It appears that South Africa has learned no lessons from the debacle of the 'one off' ivory sale in 2008 which was going to depress the price of ivory and put an end to serious elephant poaching and help save the species.  Once again the might $$$ beats all common sense and the rhinos are now in even more danger.

Thursday, 11 May 2017

Rhino poaching King Pin arrested in Viet Nam

Good news from Viet Nam: A suspected rhino horn kingpin, Nguyen Mau Chien, was arrested on 27 April 2017 along with two members of a wildlife trafficking ring. Chien is suspected to be a leader of a major criminal network that traffics rhino horn, ivory, tiger parts and other high-value illegal wildlife products into Viet Nam

Over the past five years, he has been expanding his operation into Africa where his networks have been focusing mainly on rhino horn, elephant ivory and pangolin scales.

Wednesday, 15 March 2017

Huge rhino horn seizure in Thailand

Twenty-one rhino horns worth an estimated $5m have been seized in Thailand after being found in luggage sent from Ethiopia in the biggest such haul in years.
The seizure comes days after 300kg of elephant ivory was also impounded in the country.
Thailand is seen as a transit point for the illegal trafficking of wildlife.

Wednesday, 1 March 2017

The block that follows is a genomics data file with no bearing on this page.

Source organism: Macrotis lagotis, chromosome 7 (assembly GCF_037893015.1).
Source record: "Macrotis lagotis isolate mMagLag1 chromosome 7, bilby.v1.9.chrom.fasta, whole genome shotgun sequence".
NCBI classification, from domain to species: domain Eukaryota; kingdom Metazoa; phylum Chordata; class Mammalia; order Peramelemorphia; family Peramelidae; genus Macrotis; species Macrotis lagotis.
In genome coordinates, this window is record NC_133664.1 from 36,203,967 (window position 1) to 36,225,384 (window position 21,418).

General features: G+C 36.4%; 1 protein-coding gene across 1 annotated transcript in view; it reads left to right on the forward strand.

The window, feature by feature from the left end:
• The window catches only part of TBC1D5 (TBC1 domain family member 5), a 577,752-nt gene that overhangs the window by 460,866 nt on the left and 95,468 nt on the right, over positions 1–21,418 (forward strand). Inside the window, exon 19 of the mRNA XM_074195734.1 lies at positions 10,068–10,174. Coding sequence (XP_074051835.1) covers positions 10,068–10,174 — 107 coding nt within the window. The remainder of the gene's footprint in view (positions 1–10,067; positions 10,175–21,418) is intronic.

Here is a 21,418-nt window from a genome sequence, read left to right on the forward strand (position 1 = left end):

China sees sharp decline in Ivory smuggling in 2016

The amount of smuggled ivory tracked down in China fell 80 percent in 2016 from previous peak years, the State Forestry Administration (SFA) said Sunday.

Liu Dongsheng, deputy head of the SFA, made the remarks at the opening ceremony of a wildlife protection campaign, without specifying detailed numbers.

China will stop commercial processing and sales of ivory by the end of this year. Last year, it imposed a three-year ban on ivory imports in an escalated fight against illegal trading of wild animals and plants.

The number of illegal wildlife trade cases has been on the decline since last year, said Liu.

Meanwhile, the numbers of critically endangered species in China, including giant pandas, crested ibis, Yangtze alligators and Tibetan antelopes, have been increasing steadily, he said.

China's newly-revised law on wild animal protection took effect at the start of this year, imposing harsher punishment on overkilling and illegal utilization of wild animals. 
 Now let's not forget the fate of the pangolin in all this good news.